OK, one more on this navel-gazing subject and then I’ll move on to something else.
I thought you might find this piece, about a letter that former Knight Ridder journalists circulated over the last few days, interesting in light of the current situation in which the corporation — and, more relevantly to you and me, its newspapers — find t hemselves.
Here is their statement, as reported by Editor & Publisher:
John S. Knight, a founder of the company known today
as Knight Ridder, believed –- and proved — that excellent journalism is
good business. The undersigned, all alumni of Knight Ridder, have lived
As did the late Jack
Knight, we believe profit is not merely nice but necessary. Knight
Ridder routinely has generated double-digit operating profits -– such as
last year’s 19.4 percent. We understand the obligation of an
institutional investor to maximize return on investment. An investor
for whom double digits are insufficient is free to sell Knight Ridder
stock. An investor who instead demands the sale or dismantling of
Knight Ridder merely in the name of a larger profit margin is engaged
not in good business but in greed.
did Jack Knight, we speak out of confidence in, not fear of, the future
of the good business of excellent journalism. There is durable value in
businesses that treat their citizens, their communities and their
employees with respect. New technology is an ally of, not a threat to,
trustworthy and nimble media. Competition gives rise to innovation and
efficiency, much as recent declines in print circulation have been
accompanied by increased electronic readership.
Ridder is not merely another public company. It is a public trust. It
must balance corporate profitability with civic purpose. We oppose
those who would cripple the purpose by coercing more profit. We abhor
those for whom good business is insufficient and excellent journalism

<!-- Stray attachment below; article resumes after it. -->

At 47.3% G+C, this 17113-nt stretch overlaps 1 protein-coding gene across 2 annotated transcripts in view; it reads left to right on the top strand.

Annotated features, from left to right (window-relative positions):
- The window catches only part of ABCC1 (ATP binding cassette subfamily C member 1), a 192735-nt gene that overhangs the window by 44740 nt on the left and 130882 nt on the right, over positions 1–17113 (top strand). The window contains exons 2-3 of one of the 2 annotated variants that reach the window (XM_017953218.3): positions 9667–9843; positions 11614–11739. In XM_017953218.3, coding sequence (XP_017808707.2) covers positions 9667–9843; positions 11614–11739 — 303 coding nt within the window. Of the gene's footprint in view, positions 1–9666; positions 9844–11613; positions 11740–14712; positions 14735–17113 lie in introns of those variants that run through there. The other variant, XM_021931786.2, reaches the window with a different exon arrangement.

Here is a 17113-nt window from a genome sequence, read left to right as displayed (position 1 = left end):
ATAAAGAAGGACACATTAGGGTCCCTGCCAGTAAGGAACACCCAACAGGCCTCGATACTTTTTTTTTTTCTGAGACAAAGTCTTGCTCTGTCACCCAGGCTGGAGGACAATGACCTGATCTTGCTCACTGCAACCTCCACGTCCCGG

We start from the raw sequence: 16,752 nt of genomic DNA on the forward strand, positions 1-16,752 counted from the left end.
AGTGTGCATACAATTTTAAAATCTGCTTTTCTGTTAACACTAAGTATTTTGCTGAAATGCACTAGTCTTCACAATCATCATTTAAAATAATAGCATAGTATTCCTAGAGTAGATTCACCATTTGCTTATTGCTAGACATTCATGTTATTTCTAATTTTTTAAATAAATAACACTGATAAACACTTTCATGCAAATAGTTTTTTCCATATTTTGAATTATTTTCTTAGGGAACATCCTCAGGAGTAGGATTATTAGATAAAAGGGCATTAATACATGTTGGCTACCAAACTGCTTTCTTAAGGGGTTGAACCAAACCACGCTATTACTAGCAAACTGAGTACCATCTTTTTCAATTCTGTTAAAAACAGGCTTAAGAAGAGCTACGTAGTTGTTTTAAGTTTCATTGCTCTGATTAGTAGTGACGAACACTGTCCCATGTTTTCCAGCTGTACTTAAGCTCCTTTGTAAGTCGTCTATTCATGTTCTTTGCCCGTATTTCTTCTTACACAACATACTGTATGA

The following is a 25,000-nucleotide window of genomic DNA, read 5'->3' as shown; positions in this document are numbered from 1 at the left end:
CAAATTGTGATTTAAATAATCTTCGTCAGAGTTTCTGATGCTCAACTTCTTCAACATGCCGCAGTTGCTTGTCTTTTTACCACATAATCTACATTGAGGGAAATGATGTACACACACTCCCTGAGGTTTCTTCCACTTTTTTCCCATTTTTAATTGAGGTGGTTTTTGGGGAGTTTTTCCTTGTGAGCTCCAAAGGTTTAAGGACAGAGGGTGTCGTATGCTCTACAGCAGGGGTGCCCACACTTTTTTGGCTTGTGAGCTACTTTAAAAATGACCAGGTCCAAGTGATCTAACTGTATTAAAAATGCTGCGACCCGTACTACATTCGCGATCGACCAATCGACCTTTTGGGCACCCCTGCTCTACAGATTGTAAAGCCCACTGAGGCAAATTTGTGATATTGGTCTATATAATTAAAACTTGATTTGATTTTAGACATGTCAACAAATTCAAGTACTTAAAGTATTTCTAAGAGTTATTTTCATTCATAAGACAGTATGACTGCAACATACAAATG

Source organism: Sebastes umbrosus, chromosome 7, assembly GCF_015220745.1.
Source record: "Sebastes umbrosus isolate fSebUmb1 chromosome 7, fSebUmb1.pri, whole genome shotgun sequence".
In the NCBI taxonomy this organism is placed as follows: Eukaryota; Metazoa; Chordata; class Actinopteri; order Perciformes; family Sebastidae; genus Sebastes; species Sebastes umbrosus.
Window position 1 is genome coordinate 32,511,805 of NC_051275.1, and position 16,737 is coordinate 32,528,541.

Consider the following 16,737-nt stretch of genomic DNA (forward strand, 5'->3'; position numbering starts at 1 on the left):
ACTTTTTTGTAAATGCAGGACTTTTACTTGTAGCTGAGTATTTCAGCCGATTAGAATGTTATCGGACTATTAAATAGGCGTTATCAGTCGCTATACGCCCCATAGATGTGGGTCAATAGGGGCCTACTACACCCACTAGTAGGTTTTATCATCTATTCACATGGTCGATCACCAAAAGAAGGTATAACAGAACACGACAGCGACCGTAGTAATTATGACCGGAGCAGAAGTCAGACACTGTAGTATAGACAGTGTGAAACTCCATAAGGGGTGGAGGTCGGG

We have watched
mostly in silent dismay as short-term profit demands have diminished
long-term capacity of newsrooms in Knight Ridder and other public media
companies. We are silent no more. We will support and counsel only
corporate leadership that restores to Knight Ridder newspapers the
resources to do excellent journalism. We are prepared collectively to
nominate candidates for the Knight Ridder board. We wish to reassert
John Knight’s creed.
The signers, all of whom are listed at the link, include some highly prominent former journalists and executives who have left the KR ranks in recent years. The group said they "are prepared collectively to nominate candidates for the Knight Ridder board," candidates who see the newspapers’ mission as they do.
Corporate’s reaction, expressed in E&P by KR spokesman Polk Laffoon, was that "This is a fine gesture and a well-intentioned gesture by good and honorable people." He went on to say that "Unfortunately, the reality is that more than 90% of
Knight Ridder shares are institutionally held and more than a third of
them are held by three institutions."
Mr. Laffoon, vice president for corporate relations, was quoted by The Philadelphia Inquirer as saying:
"I wish there were an identifiable and strong
correlation between quality journalism as we all define it and strong
and growing newspaper sales. If that were the case, we would not only
know how to meet some of the challenges we would face today, but we
would thrive on doing it. I wish it were that simple. Unfortunately it
So now you’ll want to know what I think, as a current employee of a Knight Ridder newspaper. Well, on that subject, I’ll quote the composite character played by Eric Bana in "Black Hawk Down" — based, incidentally, on a series of stories by Mark Bowden, a former reporter for The Inquirer. Mr. Bowden is one of the "alumni" who signed the above statement.
Mr. Bana was speaking to an actor portraying a real-life hero of the battle of Mogadishu, Staff Sgt. Matt Eversmann:
"You know what I think? It don’t really matter what I think. Once that first bullet goes past your head, politics and all that (expletive) just goes right out the window…. Just watch your corner; get all your men back here alive."
Good advice, that, even if no literal bullets are flying. Nobody in San Jose or on Wall Street is asking what I think, and my situation — and those of the people and pages for which I’m responsible — will pretty much be the same whatever I think. We’ve got plenty to deal with right here, addressing the issues of importance to all of us in South Carolina, and trying to put out better journalism each day that we do it. That’s my mission, and that’s how I intend to occupy my time while all the big money people work out their politics and all that stuff.
When I’ve got something else to say about it, I’ll let you know.